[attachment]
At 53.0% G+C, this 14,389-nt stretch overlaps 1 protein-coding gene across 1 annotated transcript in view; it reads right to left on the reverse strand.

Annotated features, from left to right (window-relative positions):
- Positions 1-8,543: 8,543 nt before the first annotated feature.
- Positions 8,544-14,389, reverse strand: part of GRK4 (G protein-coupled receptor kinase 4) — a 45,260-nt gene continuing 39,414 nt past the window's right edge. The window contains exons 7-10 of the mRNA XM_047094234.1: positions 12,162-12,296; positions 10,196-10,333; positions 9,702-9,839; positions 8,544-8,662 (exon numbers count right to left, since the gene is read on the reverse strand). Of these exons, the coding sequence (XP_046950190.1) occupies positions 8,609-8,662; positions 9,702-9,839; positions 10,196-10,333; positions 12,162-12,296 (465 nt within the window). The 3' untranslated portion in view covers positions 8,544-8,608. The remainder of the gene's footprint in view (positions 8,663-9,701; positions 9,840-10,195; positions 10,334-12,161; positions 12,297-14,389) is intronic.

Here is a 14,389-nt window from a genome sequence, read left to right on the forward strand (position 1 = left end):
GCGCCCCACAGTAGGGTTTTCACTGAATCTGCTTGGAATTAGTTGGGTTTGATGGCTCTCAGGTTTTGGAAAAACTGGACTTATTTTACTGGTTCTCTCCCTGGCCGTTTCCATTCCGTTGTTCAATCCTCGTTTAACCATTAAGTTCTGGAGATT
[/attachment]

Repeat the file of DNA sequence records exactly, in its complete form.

At 53.0% G+C, this 14,389-nt stretch overlaps 1 protein-coding gene across 1 annotated transcript in view; it reads right to left on the reverse strand.

Annotated features, from left to right (window-relative positions):
- Positions 1-8,543: 8,543 nt before the first annotated feature.
- Positions 8,544-14,389, reverse strand: part of GRK4 (G protein-coupled receptor kinase 4) — a 45,260-nt gene continuing 39,414 nt past the window's right edge. The window contains exons 7-10 of the mRNA XM_047094234.1: positions 12,162-12,296; positions 10,196-10,333; positions 9,702-9,839; positions 8,544-8,662 (exon numbers count right to left, since the gene is read on the reverse strand). Of these exons, the coding sequence (XP_046950190.1) occupies positions 8,609-8,662; positions 9,702-9,839; positions 10,196-10,333; positions 12,162-12,296 (465 nt within the window). The 3' untranslated portion in view covers positions 8,544-8,608. The remainder of the gene's footprint in view (positions 8,663-9,701; positions 9,840-10,195; positions 10,334-12,161; positions 12,297-14,389) is intronic.

Here is a 14,389-nt window from a genome sequence, read left to right on the forward strand (position 1 = left end):
GCGCCCCACAGTAGGGTTTTCACTGAATCTGCTTGGAATTAGTTGGGTTTGATGGCTCTCAGGTTTTGGAAAAACTGGACTTATTTTACTGGTTCTCTCCCTGGCCGTTTCCATTCCGTTGTTCAATCCTCGTTTAACCATTAAGTTCTGGAGATT